Authorities Deny Medical Treatment to Zhu Yufu; Condition Serious

April 16, 2013

Chinese officials reportedly have denied jailed democracy advocate Zhu Yufu access to medication, medical care, and adequate nutrition. According to his family members, his condition in prison has become critical. Zhu is serving a seven-year prison term for "inciting subversion of state power" in connection with his democracy activism, his writings, and a poem he penned and posted on the Internet around the time of online calls for "Jasmine" protest rallies in the spring of 2011. Authorities reportedly also have been harassing his family members, forcing them to lose their jobs, and threatening them not to talk about Zhu's prison conditions.

Zhu's Health is Critical, Officials Deny Him Medical Treatment

As of early April 2013, authorities reportedly continue to deny jailed democracy activist Zhu Yufu access to his medication, medical care, and adequate nutrition. In addition, he reportedly has been subject to abuse in prison (Radio Free Asia (RFA), 12 March 13). Zhu's physical and mental conditions are deteriorating, as he reportedly suffers from coronary heart disease, severe high blood pressure, cerebral arteriosclerosis, a lumbar disc hernia, high cholesterol, a coronary artery tumor, and other ailments. (China Aid Association (CAA), Bob Fu testimony, 8 April 13). Officials reportedly denied Zhu his medication, saying his disease was not life-threatening and refused him certain meals to which other prisoners have access. Zhu, 60 years old, is unable to walk without supporting himself against a wall. Despite his physical condition, prison authorities reportedly continue to force him to engage in physical labor. His family's multiple requests for medical care and medical parole and for lighter work assignments have been denied (CAA, April 8; RFA March 12).

Authorities Harass Family Members

Authorities reportedly have harassed Zhu Yufu's family members and forced them to lose or quit their jobs on numerous occasions. In addition, while prison officials have allowed some family visits, they have at times prohibited Zhu from sending or receiving phone calls or mail from his family members (CAA, April 8). According to Pastor Fu's testimony, after Zhu's detention, authorities reportedly put Zhu's brother, Zhu Qiaofu under surveillance and forced him to quit his job. At the end of 2012, after his sister, Zhu Xiaoyan spoke with the foreign media about the abuse Zhu faced in prison, authorities detained her for three days, after which her employer reportedly forced her to quit her job. Zhu's family members have been threatened not to disclose details regarding Zhu's condition and his abuse in prison. According to the March 12 RFA article, authorities threatened to take away his family's visitation privileges, for seeking support for Zhu while they were in America.

Zhu Yufu's Case History

According to China HumanRights Defenders (12 April 11, and 16 May 12); RFA (17 January 12 and 12 March 13); New York Times (17 January 12); and CAA (10 February 12 and 14 February 12), on March 5, 2011, public security bureau officials in Hangzhou city, Zhejiang province, detained Zhu on suspicion of "inciting subversion of state power." Authorities formally arrested him on April 11 the same year. On February 10, 2012, the Hangzhou city Intermediate People's Court sentenced him to seven years in prison and three years deprivation of political rights. Zhu's sentencing document cited as evidence his activities in the name of the China Democracy Party; his fundraising activities for democracy advocates; articles he wrote, which were posted on overseas Web sites that "incited hostility" toward and "slandered" China's state power; and three Internet postings, including a poem, that "incited" people to "subvert state power" around the time of online calls for "Jasmine" protest rallies. An English version of the poem, entitled "It's Time" is available from Human Rights in China (31 January 12). Zhu appealed the decision and lost on May 7, 2012, and authorities transferred him to Zhejiang Provincial No. 4 Prison on May 10. Previously, authorities sentenced him to seven years' imprisonment in 1999 for his role in founding a branch of the China Democracy Party (New York Times, January 17) and to two years’ imprisonment in 2007 for "obstructing official business" (Human Rights in China, 31 March 08 and January 31, 2012).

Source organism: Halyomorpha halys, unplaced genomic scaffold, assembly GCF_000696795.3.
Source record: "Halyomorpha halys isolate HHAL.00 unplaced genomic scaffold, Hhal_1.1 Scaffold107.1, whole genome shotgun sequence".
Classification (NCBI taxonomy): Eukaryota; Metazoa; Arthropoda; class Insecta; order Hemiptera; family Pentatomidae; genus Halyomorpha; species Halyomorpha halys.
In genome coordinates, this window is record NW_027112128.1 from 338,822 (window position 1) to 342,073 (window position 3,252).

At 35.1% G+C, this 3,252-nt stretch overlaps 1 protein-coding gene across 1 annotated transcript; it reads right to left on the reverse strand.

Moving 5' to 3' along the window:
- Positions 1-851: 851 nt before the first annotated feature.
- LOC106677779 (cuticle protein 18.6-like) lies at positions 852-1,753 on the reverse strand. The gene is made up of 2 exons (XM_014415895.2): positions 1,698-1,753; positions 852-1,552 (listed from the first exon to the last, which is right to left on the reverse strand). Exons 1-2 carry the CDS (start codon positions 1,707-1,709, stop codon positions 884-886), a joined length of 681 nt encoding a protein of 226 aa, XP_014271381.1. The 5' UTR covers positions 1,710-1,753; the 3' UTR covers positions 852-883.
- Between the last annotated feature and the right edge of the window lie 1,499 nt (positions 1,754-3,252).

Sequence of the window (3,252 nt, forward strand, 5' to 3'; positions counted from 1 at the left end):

For additional information about Zhu's case, see the following CECC analyses:

  1. "Zhu Yufu Case: Application of Inciting Subversion Provisions Fell Short of International Standards" (23 March 12).
  2. "Authorities Crack Down on Rights Defenders, Lawyers, Artists, Bloggers" (3 May 11).

For more information on official actions against democracy advocates and China's institutions of democratic governance see the CECC 2012 Annual Report (pp. 125–132) and the CECC 2011 Annual Report (pp. 158–169).